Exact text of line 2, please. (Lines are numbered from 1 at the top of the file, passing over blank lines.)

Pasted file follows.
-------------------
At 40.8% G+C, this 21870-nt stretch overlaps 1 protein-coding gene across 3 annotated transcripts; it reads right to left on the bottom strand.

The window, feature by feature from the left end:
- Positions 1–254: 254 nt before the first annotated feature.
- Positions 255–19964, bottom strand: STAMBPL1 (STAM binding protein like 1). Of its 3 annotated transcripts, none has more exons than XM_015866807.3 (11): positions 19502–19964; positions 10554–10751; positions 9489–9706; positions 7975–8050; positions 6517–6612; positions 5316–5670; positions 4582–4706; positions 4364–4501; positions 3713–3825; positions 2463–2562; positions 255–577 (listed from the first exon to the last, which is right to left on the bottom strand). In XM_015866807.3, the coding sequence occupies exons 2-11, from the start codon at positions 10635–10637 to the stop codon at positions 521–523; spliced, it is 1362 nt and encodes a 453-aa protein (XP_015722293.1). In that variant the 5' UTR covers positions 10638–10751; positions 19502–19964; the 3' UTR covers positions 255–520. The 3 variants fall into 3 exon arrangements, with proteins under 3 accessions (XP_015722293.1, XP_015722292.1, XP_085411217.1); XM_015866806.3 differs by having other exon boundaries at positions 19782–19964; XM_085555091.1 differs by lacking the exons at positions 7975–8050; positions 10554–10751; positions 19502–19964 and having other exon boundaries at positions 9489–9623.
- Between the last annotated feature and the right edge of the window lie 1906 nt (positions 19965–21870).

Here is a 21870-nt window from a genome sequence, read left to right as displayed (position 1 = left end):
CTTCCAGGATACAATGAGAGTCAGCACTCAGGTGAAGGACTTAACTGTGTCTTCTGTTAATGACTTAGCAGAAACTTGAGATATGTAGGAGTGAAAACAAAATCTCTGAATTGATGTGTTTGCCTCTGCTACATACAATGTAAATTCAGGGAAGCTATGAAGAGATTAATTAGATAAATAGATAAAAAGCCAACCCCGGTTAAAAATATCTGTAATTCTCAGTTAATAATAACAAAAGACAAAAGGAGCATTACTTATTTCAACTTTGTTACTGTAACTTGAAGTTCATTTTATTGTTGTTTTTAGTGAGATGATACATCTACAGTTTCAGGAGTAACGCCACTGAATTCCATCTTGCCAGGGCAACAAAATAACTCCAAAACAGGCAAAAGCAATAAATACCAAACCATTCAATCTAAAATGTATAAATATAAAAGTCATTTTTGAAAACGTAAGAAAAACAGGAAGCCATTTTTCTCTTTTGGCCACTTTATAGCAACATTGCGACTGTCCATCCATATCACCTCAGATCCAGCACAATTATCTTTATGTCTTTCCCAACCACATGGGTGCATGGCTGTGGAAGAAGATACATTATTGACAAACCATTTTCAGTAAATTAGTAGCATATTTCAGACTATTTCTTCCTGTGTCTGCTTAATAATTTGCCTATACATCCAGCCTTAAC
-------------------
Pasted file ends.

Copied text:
The window, feature by feature from the left end: